That was the message from one of China's top officials Thursday, who warned against taking overzealous measures against coal burning after a clampdown last winter left millions of households across Beijing and northern China without heat during the coldest parts of the year.
Temperatures in the capital can plummet to lows of -15 degrees Celsius (5 degrees Fahrenheit) during the winter months.
Speaking at a symposium in northern Hebei province, which borders the Chinese capital, Vice Premier Han Zheng said it was a government priority to transition to clean energy -- such as natural gas or renewables -- for heating.
However, he said officials must ensure natural gas supplies are sufficient, adding it was "absolutely forbidden" to dismantle existing heating facilities and leave households without a source of warmth.
The announcement comes amid the release of new research suggesting that cutting coal emissions is not necessarily the only way of reducing smog.
Scientists from Harvard and two Chinese universities found that emissions of formaldehyde, rather than sulfur dioxide, played an outsized role in contributing to China's pollution problem, opening up new ways to reduce overall emissions.
In late 2017, China announced a major curtailing of small-scale coal burning -- one of the biggest sources of pollution in winter -- by shifting around 3 million households in northern China to natural gas.
"But over ambitious implementation by local governments took this figure to 5.5 million in reality," according to a Greenpeace report, causing widespread gas shortages and leaving millions without fuel for heating and cooking.
"The large scale push to eliminate small-scale coal burning in provinces surrounding Beijing failed to install homes with gas heaters or pipes in time, leaving them without heating in sub-zero temperatures."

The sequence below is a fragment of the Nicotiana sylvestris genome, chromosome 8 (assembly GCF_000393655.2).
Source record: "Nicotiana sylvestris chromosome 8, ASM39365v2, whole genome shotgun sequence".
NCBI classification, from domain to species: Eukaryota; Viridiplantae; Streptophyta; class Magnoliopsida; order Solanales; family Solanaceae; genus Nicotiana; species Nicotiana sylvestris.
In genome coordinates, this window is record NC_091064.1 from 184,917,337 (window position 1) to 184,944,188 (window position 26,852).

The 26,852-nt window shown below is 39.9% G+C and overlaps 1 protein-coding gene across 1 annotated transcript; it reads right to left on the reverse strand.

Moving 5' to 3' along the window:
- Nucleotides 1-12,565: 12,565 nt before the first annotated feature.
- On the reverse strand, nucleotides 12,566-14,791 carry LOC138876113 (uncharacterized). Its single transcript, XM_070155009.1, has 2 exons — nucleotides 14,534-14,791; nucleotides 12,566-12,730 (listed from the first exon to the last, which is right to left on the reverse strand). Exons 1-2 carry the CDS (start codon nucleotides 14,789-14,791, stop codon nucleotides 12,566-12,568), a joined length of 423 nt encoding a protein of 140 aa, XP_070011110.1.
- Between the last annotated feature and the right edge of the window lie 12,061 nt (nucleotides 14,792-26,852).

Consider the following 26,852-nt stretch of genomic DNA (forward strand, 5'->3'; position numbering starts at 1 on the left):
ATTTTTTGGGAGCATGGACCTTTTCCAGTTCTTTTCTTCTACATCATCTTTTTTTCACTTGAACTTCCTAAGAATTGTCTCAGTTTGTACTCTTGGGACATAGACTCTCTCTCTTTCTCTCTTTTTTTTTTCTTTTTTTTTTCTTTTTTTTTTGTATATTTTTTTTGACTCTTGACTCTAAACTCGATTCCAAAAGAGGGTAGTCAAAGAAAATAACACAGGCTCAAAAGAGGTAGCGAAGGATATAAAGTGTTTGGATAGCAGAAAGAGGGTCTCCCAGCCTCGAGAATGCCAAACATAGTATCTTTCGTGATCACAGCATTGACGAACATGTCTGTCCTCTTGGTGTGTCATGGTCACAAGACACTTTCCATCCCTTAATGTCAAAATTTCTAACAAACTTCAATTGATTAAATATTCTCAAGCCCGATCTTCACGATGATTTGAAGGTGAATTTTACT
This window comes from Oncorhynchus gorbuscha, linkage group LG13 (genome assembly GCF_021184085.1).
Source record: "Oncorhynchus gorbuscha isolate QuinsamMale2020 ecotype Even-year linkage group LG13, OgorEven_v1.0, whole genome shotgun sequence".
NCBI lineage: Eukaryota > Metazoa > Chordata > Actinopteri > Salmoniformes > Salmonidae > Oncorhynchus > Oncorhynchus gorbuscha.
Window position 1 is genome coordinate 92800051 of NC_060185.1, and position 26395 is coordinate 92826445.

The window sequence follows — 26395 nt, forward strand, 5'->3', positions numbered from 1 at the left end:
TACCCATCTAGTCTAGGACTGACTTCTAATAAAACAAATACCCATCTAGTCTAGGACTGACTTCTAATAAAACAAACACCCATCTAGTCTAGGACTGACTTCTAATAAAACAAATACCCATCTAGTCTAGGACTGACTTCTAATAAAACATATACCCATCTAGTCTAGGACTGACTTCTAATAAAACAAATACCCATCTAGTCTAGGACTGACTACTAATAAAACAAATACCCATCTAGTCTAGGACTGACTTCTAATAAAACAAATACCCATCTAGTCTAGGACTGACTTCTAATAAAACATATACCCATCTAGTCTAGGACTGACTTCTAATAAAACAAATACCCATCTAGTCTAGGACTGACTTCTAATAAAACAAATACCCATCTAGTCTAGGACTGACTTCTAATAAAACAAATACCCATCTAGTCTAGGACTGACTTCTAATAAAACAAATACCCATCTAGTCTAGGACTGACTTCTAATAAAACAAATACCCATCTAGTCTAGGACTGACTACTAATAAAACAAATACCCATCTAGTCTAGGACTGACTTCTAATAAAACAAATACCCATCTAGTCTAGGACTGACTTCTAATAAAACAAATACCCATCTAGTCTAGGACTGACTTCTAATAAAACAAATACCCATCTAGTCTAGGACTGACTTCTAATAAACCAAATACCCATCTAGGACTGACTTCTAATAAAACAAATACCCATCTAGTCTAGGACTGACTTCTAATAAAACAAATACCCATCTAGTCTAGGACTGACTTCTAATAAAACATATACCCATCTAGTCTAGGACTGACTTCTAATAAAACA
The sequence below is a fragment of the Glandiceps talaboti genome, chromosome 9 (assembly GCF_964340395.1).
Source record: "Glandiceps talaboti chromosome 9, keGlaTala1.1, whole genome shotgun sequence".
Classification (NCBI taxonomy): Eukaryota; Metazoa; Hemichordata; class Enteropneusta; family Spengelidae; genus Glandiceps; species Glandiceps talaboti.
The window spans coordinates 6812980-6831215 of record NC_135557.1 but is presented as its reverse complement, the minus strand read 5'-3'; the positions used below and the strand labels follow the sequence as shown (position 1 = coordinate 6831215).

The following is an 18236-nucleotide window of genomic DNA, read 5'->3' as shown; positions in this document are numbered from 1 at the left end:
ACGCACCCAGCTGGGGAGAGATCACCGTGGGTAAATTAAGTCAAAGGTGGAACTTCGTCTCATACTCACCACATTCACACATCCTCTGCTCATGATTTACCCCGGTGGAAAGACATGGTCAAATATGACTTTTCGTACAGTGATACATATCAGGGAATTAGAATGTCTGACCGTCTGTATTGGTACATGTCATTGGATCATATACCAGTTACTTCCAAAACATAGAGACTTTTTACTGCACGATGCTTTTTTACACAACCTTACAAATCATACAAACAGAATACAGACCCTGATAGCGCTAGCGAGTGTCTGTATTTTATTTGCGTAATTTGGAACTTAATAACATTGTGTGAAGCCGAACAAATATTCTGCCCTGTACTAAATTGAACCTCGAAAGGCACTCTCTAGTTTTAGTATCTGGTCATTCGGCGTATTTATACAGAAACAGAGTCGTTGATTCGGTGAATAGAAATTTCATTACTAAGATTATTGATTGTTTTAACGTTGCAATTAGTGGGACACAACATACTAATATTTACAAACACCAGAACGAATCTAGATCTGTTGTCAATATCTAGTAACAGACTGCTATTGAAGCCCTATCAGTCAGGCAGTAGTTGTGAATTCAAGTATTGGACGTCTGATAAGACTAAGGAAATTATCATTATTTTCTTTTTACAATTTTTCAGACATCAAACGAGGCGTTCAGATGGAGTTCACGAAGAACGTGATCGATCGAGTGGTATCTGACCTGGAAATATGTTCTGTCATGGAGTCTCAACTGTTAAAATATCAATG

Winter in northern China is bitterly cold, with temperatures falling well below 0 degrees Celsius between November and March, hitting around minus 10 degrees Celsius (14ºF) in some areas.
Coal is by far the main source of heating in the country, providing 83% of heat in 2016 according to Greenpeace, so by cutting this off, many households were without alternative sources of fuel.
The need to cut indoor coal emissions is extremely important, with the World Health Organization estimating that millions of premature deaths each year are caused by indoor air pollution created by the burning of solid fuels such as coal.
Under China's current anti-smog plan, over 3.6 million households in Beijing, Tianjin and 26 other cities in northern China will have had their coal-fired heating systems converted to healthier alternatives by the end of this month.
But the desire to avoid a repeat of last winter's crisis will see a more gradual shift away from coal for many other areas.
Nor is heating the only thing driving a reversal in zealous anti-smog policies. According to the South China Morning Post, targets for emissions reductions across northern China have been revised down from around 15% last year to between 3 and 5% this winter.
While an official explanation has not been given, experts speculated that economic slowdown -- exacerbated by an ongoing trade war with the US -- could have left officials less willing to take drastic measures such as shutting down construction sites or factories.
"Last year's industrial production curbs were fairly successful in reducing air pollution without damaging the economy, (but) there was intense public criticism when other policies overreached, said Rosealea Yao, an analyst with Gavekal Dragonomics in Beijing.
She noted that officials will not want to suffer the "embarrassment" of fuel shortages again, "they are also likely to be more concerned about the potential impact to growth than they were last year, with infrastructure investment weak and the US ramping up tariffs on Chinese exports."
New smog source
Ambitious targets to reduce pollution could be aided by new research out this month, showing that sulfur dioxide is not the only cause of the capital's pollution woes.
A joint study by US and Chinese scientists found that a large amount of sulfur in smog is created as the result of a chemical reaction between formaldehyde and the sulfur dioxide released by burning coal.
Reducing the amount of formaldehyde -- which comes from gas stove and kerosene heater emissions, and cigarette smoke, among other sources -- could therefore have an outsized effect on the overall amount of air pollution compared to simply targeting coal emissions.
"By including this overlooked chemistry in air quality models, we can explain why the number of wintertime extremely polluted days in Beijing did not improve between 2013 and January 2017 despite major success in reducing sulfur dioxide," said study lead author Jonathan Moch.
"Policies aimed at reducing formaldehyde emissions may be much more effective at reducing extreme wintertime haze than policies aimed at reducing only sulfur dioxide ... Our research points towards ways that can more quickly clean up air pollution. It could help save millions of lives and guide billions of dollars of investment in air pollution reductions."
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